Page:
Striking a symbolic blow for legions of frustrated Angelenos who have schlepped downtown to address the City Council only to be insulted and ignored, a state appeals court ruled last week against the council's practice of gabbing on phones and schmoozing with lobbyists and aides while the public is speaking. Roger Jon Diamond, attorney for the Blue Zebra strip joint, only had to submit a video of elected officials not paying attention on June 13, 2003—Hawaiian Shirt Day in the council chamber—to win a new hearing for the club's fight against strict restrictions. The court wrote:
"A picture is worth a thousand words...A fundamental principle of due process is 'he who decides must hear.' The inattentiveness of council members during the hearing prevented the council from satisfying that principle."
Jessica Garrison did the most with it in the Times. In the Daily Breeze, a San Pedro woman who has testified before the council many times called the ruling "a gift from God." In the Daily News story:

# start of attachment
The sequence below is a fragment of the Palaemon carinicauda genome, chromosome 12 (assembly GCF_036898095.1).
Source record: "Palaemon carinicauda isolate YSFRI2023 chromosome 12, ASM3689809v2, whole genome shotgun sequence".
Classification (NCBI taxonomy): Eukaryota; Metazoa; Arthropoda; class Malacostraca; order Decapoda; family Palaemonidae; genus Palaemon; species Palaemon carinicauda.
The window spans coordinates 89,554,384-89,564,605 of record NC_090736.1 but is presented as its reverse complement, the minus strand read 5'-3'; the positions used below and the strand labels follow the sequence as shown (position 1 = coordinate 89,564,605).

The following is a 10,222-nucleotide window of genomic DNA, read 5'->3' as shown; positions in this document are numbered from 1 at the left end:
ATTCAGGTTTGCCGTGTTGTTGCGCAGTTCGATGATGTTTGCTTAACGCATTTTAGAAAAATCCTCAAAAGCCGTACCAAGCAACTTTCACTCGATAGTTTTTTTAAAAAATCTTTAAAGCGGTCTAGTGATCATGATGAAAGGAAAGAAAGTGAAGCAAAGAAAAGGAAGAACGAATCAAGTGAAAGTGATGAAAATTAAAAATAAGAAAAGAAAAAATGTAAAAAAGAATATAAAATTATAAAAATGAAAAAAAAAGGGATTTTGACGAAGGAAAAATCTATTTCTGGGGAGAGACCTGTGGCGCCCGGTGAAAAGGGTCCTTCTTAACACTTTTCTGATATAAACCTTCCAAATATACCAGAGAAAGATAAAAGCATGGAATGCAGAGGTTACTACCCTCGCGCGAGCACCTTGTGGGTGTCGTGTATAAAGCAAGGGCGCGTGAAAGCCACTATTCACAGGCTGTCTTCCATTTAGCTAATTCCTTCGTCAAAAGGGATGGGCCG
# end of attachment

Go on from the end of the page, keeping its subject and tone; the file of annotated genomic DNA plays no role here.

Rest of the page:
"I've conducted business with a lot of different city councils," said Diamond, who represents adult businesses throughout Southern California. "By far, the City Council of Los Angeles is the rudest, most arrogant council of them all. No one listens to anybody. It's just a total zoo there."
"You don't know how sore a subject this is," said Tecocomoc, an organizer of South Central Farmers, a group that has been addressing the City Council for most of 2004 asking the city to preserve a 14-acre agricultural plot south of downtown Los Angeles.
City Attorney Rocky Delgadillo was studying the decision to see if he would appeal.